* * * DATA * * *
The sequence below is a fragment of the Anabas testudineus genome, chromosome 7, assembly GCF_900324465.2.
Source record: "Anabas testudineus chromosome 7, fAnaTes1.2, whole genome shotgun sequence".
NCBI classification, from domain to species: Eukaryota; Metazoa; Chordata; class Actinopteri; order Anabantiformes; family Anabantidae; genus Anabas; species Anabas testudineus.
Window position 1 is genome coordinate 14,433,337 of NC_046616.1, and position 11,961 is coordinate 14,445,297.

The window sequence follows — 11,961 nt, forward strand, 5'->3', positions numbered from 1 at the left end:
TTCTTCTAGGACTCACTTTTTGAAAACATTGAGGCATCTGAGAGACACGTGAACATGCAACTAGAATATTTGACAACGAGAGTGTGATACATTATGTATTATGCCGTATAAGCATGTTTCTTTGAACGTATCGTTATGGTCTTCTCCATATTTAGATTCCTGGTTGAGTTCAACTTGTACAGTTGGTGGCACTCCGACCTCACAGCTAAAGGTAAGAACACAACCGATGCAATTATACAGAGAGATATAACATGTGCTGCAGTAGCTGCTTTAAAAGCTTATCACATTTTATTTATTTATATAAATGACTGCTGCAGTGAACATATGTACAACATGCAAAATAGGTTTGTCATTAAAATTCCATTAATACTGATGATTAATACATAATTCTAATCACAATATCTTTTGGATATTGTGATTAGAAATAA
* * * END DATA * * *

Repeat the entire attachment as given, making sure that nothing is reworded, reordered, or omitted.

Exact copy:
The sequence below is a fragment of the Anabas testudineus genome, chromosome 7, assembly GCF_900324465.2.
Source record: "Anabas testudineus chromosome 7, fAnaTes1.2, whole genome shotgun sequence".
NCBI classification, from domain to species: Eukaryota; Metazoa; Chordata; class Actinopteri; order Anabantiformes; family Anabantidae; genus Anabas; species Anabas testudineus.
Window position 1 is genome coordinate 14,433,337 of NC_046616.1, and position 11,961 is coordinate 14,445,297.

The window sequence follows — 11,961 nt, forward strand, 5'->3', positions numbered from 1 at the left end:
TTCTTCTAGGACTCACTTTTTGAAAACATTGAGGCATCTGAGAGACACGTGAACATGCAACTAGAATATTTGACAACGAGAGTGTGATACATTATGTATTATGCCGTATAAGCATGTTTCTTTGAACGTATCGTTATGGTCTTCTCCATATTTAGATTCCTGGTTGAGTTCAACTTGTACAGTTGGTGGCACTCCGACCTCACAGCTAAAGGTAAGAACACAACCGATGCAATTATACAGAGAGATATAACATGTGCTGCAGTAGCTGCTTTAAAAGCTTATCACATTTTATTTATTTATATAAATGACTGCTGCAGTGAACATATGTACAACATGCAAAATAGGTTTGTCATTAAAATTCCATTAATACTGATGATTAATACATAATTCTAATCACAATATCTTTTGGATATTGTGATTAGAAATAA